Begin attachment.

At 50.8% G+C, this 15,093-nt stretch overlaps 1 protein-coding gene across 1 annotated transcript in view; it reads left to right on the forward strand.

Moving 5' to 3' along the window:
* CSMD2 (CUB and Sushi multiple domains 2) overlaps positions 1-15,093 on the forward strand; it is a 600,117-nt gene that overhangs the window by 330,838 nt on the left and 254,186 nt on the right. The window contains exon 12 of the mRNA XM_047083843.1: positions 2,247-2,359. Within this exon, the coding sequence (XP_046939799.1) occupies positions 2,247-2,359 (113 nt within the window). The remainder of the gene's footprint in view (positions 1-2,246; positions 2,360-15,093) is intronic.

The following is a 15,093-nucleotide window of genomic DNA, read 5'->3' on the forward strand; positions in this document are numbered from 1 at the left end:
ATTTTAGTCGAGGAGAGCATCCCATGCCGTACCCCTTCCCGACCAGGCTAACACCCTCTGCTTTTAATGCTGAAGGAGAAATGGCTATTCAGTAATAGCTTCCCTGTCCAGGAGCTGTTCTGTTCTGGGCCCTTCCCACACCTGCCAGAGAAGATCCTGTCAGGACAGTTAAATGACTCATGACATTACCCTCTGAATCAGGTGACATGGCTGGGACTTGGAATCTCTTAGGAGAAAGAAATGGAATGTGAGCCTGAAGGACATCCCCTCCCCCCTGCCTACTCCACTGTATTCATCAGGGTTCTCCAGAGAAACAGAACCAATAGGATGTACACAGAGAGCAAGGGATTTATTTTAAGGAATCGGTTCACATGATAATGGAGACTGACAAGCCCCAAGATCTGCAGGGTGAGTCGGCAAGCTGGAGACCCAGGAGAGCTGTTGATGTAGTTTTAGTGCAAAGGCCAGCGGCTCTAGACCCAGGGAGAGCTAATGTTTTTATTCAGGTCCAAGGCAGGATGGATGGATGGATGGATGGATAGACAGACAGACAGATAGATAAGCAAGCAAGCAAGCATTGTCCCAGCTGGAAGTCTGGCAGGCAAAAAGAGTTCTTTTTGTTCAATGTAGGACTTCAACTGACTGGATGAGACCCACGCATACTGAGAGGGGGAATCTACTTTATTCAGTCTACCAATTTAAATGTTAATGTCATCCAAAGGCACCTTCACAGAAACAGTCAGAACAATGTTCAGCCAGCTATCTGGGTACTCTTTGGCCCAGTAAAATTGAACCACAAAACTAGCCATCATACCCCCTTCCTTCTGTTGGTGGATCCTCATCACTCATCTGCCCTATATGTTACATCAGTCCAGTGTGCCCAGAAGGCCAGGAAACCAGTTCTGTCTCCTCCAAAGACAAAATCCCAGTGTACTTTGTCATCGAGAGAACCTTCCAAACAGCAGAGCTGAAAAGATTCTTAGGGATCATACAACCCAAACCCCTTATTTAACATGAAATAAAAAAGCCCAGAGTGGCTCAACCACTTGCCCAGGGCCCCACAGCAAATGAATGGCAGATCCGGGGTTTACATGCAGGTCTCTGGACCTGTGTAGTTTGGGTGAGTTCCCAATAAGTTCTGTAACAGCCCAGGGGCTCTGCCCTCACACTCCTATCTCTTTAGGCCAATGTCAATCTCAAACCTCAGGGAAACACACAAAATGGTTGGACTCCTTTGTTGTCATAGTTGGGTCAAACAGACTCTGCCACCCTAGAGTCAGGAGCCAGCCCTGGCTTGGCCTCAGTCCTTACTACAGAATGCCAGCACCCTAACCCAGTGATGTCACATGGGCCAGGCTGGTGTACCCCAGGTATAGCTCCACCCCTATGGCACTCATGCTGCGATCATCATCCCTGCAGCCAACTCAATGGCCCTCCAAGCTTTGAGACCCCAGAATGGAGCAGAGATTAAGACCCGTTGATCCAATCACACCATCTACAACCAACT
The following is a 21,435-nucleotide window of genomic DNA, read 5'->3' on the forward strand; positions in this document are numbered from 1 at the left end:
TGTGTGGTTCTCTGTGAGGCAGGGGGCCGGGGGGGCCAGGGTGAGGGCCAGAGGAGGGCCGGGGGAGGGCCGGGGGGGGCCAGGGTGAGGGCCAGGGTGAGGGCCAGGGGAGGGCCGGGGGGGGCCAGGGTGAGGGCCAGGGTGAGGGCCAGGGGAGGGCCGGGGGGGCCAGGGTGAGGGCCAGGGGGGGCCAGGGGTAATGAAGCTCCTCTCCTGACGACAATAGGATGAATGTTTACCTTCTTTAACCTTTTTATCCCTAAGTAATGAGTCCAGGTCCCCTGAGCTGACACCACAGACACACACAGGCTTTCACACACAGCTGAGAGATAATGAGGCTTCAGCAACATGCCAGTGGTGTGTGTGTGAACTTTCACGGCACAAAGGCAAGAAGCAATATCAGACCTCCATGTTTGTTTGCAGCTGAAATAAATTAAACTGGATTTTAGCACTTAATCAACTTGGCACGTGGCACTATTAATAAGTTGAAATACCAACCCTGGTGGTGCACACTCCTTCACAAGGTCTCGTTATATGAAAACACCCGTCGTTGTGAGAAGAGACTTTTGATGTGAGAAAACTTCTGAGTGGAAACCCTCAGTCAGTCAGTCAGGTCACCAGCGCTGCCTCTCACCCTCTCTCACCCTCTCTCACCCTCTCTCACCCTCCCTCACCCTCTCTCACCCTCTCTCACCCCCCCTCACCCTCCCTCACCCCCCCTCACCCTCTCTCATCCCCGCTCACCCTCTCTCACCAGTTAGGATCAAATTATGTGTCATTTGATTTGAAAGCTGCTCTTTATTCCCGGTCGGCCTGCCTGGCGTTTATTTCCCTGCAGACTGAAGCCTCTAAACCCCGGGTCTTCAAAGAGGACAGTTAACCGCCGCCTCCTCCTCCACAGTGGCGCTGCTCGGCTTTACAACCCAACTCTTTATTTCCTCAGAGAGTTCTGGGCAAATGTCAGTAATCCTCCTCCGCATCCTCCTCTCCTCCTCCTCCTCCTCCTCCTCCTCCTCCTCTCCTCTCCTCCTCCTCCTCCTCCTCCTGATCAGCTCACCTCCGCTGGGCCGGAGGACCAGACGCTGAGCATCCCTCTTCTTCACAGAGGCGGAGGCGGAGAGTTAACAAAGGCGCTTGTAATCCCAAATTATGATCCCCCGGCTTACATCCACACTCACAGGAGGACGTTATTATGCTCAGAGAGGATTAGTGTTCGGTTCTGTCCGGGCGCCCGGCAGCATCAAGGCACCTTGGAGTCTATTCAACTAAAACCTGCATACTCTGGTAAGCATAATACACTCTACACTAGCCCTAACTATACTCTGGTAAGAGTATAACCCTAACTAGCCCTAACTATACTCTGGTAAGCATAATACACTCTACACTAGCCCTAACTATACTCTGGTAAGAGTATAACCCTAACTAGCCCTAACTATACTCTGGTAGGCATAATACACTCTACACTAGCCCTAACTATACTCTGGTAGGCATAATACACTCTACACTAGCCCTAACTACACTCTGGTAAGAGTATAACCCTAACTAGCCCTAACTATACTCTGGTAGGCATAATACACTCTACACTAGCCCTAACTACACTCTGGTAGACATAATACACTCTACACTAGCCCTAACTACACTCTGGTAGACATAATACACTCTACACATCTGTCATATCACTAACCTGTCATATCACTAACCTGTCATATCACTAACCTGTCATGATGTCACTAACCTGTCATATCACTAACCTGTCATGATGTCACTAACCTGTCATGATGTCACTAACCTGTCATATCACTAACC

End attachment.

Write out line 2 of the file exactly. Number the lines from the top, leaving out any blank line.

Moving 5' to 3' along the window: